Unfortunately, that's not true. "Frankly, there isn't enough policing going on to go look at all these airports to see if they're 100% compliant," notes Tim Joniec of the Houston Airport System. "So at some airports it may take a traveler complaining about a service that isn't there before attention is paid to a problem."
And even if a traveler does lodge a complaint, "you'd be surprised at how many airports, including some enormous ones, just don't care," says Eric Lipp, the executive director of the Open Doors Organization (ODO), a non-profit that works with businesses and the disability community.
For those that do care, next month the Open Doors Organization (ODO) and the International Air Transport Association (IATA) will host a conference about universal access in airports. On the agenda: tools, technology and training to help both airports and airlines do a better job of serving travelers with disabilities.
One topic sure to be discussed is money. About 55 million people in this country have some sort of disability. This community spends upwards of $14 billion a year on travel; more than $3 billion a year on airplane tickets alone.
With medical care and life expectancy improving, the number of travelers with disabilities is predicted to increase to more than 80 million in the next 20 years. Yet, when the Open Doors Organization surveyed adults with disabilities about travel, more than 80% reported encountering obstacles at airports and with airline personnel.
This group could include you in the future. The number of travelers who may encounter obstacles at airports is even larger, says ODO's Lipp, "If you consider the people who don't self-identify as having a disability." That might include aging boomers unwilling to admit they're having trouble seeing information on flight display boards or hearing the overhead announcements. And it can also include temporarily-disabled people, such a vacationer heading home from a ski trip with a broken leg.
"Revenues from this market could easily double," says Lipp, "If certain needs were met and more obstacles removed."
Universal access universally helpful
Lipp and others point out that removing obstacles at airports makes traveling easier for all passengers, not just those with disabilities. And there are plenty of examples of how making changes makes sense.
Curb cuts help those with strollers and wheeled luggage as much as they assist travelers using wheelchairs, walkers, canes or scooters. Family bathrooms are great for parents traveling with small children, but special lavatories at airports also offer grab bars and other amenities that a disabled traveler, or one traveling with an attendant, might find useful. Many general-use airport bathrooms are cleaner due to ADA-compliant self-flush toilets, automatic faucets and motion-sensing paper towel dispensers. And weave-through entryways reduce germs by eliminating the need for everyone to grab the door handle.
Visual-paging systems, like the high-tech ones now installed airport-wide at Minneapolis-St. Paul International Airport, were originally created to assist hearing-impaired passengers. But all passengers can benefit from having an additional way to receive emergency messages and courtesy pages.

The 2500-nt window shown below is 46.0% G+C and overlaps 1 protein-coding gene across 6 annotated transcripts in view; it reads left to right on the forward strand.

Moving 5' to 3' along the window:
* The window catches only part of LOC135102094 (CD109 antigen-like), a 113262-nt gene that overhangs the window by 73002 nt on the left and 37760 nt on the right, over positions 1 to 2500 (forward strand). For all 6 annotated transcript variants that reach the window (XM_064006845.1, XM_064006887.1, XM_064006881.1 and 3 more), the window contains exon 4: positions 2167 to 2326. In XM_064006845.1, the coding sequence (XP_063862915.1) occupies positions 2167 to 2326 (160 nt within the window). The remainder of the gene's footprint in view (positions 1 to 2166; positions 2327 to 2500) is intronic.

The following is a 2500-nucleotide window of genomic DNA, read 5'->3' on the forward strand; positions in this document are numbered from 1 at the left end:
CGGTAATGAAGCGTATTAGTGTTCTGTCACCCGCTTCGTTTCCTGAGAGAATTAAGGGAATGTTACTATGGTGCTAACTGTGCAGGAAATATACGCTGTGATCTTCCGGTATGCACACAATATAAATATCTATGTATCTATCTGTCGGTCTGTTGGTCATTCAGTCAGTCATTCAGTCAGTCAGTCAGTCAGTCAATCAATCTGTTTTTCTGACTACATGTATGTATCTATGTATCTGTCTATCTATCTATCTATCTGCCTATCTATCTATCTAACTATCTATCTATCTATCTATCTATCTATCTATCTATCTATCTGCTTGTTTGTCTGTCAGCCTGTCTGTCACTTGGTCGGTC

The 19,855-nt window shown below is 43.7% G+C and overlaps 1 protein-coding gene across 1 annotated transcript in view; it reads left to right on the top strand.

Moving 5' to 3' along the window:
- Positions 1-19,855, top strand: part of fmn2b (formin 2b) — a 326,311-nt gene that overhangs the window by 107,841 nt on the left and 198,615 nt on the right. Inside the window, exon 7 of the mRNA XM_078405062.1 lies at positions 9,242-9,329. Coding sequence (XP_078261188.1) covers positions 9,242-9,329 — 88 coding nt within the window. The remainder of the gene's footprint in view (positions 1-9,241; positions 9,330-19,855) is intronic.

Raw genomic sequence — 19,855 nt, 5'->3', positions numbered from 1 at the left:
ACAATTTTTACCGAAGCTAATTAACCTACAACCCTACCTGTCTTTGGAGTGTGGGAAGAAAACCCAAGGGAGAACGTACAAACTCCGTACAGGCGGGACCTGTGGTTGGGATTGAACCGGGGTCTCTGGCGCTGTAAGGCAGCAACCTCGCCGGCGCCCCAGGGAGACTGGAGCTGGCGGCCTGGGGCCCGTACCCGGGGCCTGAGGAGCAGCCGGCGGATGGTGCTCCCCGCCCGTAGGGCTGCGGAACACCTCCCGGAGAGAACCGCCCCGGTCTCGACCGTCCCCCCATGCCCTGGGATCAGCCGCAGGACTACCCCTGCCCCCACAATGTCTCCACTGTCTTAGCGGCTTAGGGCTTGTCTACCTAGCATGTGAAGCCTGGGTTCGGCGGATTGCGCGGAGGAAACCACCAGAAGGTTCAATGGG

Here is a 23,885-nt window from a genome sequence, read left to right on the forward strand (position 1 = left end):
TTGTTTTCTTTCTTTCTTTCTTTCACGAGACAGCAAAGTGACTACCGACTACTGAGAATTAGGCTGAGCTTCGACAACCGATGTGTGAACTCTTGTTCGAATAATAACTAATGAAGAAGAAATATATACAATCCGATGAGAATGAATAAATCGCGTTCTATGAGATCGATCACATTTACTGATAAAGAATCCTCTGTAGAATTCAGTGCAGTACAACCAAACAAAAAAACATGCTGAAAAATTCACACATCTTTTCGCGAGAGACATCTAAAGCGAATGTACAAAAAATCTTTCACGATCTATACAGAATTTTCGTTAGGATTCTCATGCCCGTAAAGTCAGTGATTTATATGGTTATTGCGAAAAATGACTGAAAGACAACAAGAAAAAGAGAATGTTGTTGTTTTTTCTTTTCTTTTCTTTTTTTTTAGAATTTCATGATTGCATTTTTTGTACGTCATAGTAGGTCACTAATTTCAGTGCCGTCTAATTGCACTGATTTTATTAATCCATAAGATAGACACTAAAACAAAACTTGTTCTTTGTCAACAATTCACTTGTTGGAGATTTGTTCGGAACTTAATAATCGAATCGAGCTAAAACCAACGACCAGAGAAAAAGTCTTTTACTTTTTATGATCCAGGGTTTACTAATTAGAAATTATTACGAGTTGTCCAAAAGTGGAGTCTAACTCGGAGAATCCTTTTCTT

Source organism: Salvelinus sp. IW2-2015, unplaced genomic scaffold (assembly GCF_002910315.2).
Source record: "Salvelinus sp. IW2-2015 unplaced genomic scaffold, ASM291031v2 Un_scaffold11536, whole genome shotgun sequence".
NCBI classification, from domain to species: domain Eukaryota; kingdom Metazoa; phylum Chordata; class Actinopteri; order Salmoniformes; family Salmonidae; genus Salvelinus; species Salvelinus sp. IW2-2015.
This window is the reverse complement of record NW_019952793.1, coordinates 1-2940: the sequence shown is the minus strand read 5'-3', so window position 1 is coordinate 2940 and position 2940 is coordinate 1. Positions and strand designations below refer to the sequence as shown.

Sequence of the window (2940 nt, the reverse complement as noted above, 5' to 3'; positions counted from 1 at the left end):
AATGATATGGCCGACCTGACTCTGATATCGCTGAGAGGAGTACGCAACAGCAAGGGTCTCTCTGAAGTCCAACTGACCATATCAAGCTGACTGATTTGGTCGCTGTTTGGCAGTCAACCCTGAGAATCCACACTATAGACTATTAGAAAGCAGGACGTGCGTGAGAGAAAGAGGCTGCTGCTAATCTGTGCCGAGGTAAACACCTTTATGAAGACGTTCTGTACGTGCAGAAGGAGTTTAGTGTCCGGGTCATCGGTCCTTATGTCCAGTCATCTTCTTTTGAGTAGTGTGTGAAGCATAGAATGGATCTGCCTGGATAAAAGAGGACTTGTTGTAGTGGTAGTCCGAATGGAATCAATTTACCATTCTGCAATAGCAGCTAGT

And of course, air passengers must be able to get to the gate before they can fly.
At George Bush Intercontinental Airport, passengers must now either walk or negotiate elevators, escalators or a bus when trying to reach Terminal A from Terminal B. That barrier will disappear in October when the airport's above-ground train finally links Terminal A to the other four terminals. "Those with mobility challenges will certainly benefit from this," says the airport's Tim Joniec, "But because 70% of our passengers make a connection at IAH, this will definitely be noticed by all travelers."
Some airlines embrace universal access
Airlines, which are responsible for providing wheelchair services at airports, have also made some special accommodations that end up smoothing out the journey for all passengers.
If you travel with a pet, you've probably noticed the recent proliferation of fenced, landscaped animal relief areas at airports. While pet parks are a welcome general-use amenity, they're popping up because the Carrier Access Act now requires airlines to make relief areas available for service dogs accompanying travelers.
Alaska Airlines/Horizon Air often uses ramps instead of stairs to board all passengers, not just those using wheelchairs, onto smaller Horizon planes at gates where jet bridges are unavailable. "That way no one has to negotiate steep steps to and from the airplane and everyone can enter the airplane the same way," says Ray Prentice, Alaska Airlines' director of Customer Advocacy.
And for the past three years, Continental Airlines (which will legally merge with United Airlines on October 1st) has been getting feedback and advice from a thirteen member advisory board made up of passengers with disabilities.
"Before this board, if we got a service complaint from a passenger with a disability, we'd tweak the policy so it wouldn't happen again," says Continental's disability programs manager Bill Burnell. "Now we can anticipate problem areas before they become complaints. And try to go beyond the minimum ADA requirements. We've learned there's a big difference between something being ADA compliant and it being universally accessible."
Travelers, have you faced challenges with access at airports? Which airports are the easiest to navigate? Share your stories in comments below.Access Anything is a proud member of Continental Airline's Customers with Disabilities Advisory Board.